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The US is to retain its controversial control of the internet’s core addressing system, at least for now, though it moved a step closer on Friday to handing responsibility for this key part of the online medium to a fully independent body.

The Department of Commerce’s continuing influence over the internet’s root directory – the system that “glues” the global internet together, enabling a person anywhere in the world to find any page – came under fire last year from the European Union, which wanted broader international oversight. Icann, the body that runs the addressing system under licence from the US, has also been accused of secrecy, and of moving too slowly to extending the addressing system to languages other than English.

That has raised the spectre of rival, national-level addressing systems springing up outside Icann’s root directory, which would fragment the internet into a series of stand-alone networks.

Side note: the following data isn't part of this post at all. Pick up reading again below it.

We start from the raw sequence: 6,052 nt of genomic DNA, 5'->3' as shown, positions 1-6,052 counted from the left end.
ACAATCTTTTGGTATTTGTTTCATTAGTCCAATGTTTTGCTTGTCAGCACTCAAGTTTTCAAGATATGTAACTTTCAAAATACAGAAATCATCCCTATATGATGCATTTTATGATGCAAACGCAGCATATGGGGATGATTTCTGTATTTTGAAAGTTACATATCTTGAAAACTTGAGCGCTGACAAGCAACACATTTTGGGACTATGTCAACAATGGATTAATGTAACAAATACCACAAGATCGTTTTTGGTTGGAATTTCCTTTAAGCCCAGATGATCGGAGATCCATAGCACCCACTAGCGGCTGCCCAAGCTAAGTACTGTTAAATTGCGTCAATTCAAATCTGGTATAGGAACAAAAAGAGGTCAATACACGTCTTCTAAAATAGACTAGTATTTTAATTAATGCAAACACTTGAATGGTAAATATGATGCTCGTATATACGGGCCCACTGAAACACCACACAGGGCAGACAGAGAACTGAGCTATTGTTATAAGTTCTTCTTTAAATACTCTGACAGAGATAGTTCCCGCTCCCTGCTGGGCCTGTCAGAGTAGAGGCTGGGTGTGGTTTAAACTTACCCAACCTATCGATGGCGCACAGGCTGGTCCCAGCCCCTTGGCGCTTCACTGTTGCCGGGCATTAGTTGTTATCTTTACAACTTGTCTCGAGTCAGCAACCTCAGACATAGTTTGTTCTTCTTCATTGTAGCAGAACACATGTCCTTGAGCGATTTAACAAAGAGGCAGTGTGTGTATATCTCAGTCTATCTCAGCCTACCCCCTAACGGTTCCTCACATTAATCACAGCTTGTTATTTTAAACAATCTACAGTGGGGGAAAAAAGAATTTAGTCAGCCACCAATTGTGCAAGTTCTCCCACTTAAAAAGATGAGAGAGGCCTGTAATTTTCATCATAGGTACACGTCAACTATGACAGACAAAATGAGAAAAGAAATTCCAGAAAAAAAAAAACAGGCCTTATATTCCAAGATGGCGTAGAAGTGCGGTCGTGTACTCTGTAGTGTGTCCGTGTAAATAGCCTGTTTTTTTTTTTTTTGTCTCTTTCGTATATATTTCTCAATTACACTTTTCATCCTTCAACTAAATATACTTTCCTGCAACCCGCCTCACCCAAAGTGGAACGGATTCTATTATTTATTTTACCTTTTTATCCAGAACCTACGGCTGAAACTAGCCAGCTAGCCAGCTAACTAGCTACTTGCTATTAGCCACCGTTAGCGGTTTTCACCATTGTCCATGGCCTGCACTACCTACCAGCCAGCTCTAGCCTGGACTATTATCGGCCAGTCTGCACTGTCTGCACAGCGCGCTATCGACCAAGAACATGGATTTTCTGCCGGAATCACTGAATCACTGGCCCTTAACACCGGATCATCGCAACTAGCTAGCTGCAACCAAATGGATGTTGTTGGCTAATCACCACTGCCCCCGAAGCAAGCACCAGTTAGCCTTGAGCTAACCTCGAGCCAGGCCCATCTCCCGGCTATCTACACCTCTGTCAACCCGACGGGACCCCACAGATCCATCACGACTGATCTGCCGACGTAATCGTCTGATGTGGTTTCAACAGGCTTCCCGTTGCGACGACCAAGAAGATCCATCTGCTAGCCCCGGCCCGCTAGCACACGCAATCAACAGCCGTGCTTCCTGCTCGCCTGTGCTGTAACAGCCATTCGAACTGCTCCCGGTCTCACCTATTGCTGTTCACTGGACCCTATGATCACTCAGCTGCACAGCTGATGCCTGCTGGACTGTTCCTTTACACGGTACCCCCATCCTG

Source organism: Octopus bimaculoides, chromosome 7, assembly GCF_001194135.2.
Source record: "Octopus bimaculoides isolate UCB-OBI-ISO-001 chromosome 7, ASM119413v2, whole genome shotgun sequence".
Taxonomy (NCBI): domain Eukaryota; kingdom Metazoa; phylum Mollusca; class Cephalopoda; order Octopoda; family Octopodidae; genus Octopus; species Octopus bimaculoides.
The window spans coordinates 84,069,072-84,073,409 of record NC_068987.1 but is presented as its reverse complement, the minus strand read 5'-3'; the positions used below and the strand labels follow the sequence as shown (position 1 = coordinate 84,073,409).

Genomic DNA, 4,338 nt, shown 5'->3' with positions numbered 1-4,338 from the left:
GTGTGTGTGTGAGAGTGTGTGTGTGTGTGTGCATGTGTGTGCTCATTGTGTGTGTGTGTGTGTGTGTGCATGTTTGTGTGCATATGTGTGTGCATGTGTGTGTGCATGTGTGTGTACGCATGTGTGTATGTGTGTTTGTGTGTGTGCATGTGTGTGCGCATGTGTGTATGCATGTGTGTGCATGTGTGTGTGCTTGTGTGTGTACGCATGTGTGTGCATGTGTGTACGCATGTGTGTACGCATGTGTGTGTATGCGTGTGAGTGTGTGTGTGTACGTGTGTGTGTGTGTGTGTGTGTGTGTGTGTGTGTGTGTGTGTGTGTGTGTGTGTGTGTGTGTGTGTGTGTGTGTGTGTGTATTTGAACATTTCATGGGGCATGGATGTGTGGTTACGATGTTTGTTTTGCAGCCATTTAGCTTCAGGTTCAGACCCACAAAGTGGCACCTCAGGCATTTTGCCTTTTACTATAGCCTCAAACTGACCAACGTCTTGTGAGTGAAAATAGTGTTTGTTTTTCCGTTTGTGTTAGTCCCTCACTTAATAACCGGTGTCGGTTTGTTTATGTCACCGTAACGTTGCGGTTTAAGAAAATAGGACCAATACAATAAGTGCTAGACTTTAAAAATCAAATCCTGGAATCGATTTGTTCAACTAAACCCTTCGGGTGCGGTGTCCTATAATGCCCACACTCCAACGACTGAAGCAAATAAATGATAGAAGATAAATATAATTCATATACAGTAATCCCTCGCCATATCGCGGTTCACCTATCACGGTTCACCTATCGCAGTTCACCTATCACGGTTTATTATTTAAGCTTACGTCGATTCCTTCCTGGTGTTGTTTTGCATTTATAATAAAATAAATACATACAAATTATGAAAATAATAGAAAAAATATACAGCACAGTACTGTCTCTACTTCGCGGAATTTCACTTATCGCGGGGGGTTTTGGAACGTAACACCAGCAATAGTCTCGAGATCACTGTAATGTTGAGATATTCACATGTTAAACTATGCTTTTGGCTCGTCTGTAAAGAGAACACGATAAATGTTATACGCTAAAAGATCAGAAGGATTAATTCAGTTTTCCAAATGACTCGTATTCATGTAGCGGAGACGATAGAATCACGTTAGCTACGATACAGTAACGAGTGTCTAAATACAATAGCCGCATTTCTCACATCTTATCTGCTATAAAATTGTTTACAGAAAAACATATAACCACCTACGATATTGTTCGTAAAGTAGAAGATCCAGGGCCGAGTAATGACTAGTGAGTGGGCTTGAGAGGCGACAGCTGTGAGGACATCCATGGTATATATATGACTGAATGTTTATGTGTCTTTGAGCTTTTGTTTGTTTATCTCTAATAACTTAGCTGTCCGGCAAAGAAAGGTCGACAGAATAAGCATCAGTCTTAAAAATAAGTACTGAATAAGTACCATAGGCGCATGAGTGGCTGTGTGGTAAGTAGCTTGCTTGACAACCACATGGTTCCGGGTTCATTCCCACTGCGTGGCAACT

The commerce department has repeatedly said it planned to hand control of the addressing system to the private sector, but only when it was sure that certain principles in the system were protected, such as technical stability, security, and competition.

On Friday, the department announced a new contract with Icann that provides for continued government authority, marking a step back from the indication it gave at the time of the last three-year agreement that it planned to work towards full independence. But it said it still planned to give up control eventually, and the new three-year agreement provided for a review after 18 months to see whether Icann has yet met the requirements.

Icann itself called its new relationship with the US government “a dramatic step” towards full management of the addressing system through what it called a “multi-stakeholder model of consultation”. It said the new agreement would allow it to act more autonomously, for instance by allowing it to set its own work agenda.

In congressional testimony last week, John Kneuer, a commerce department official, said a consultation process run by his department had revealed “strong support for a more specific focus on transparency and accountability in Icann’s internal procedures and decision-making processes”, as well as “the continued involvement of the Department of Commerce in this transition”.

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